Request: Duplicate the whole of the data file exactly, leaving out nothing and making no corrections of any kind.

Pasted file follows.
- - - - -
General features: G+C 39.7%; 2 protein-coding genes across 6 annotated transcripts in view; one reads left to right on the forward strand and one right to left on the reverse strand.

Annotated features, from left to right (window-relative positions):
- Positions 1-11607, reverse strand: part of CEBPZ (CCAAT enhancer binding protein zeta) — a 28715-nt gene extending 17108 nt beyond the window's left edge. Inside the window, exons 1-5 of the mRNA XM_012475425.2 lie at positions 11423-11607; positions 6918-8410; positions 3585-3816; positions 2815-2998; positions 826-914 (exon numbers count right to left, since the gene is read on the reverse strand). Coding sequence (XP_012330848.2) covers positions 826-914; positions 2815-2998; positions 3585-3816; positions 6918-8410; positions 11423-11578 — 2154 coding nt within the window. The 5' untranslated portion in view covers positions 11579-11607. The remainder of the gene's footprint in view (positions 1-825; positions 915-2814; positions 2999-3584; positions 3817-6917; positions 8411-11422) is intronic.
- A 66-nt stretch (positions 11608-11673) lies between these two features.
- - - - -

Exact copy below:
General features: G+C 39.7%; 2 protein-coding genes across 6 annotated transcripts in view; one reads left to right on the forward strand and one right to left on the reverse strand.

Annotated features, from left to right (window-relative positions):
- Positions 1-11607, reverse strand: part of CEBPZ (CCAAT enhancer binding protein zeta) — a 28715-nt gene extending 17108 nt beyond the window's left edge. Inside the window, exons 1-5 of the mRNA XM_012475425.2 lie at positions 11423-11607; positions 6918-8410; positions 3585-3816; positions 2815-2998; positions 826-914 (exon numbers count right to left, since the gene is read on the reverse strand). Coding sequence (XP_012330848.2) covers positions 826-914; positions 2815-2998; positions 3585-3816; positions 6918-8410; positions 11423-11578 — 2154 coding nt within the window. The 5' untranslated portion in view covers positions 11579-11607. The remainder of the gene's footprint in view (positions 1-825; positions 915-2814; positions 2999-3584; positions 3817-6917; positions 8411-11422) is intronic.
- A 66-nt stretch (positions 11608-11673) lies between these two features.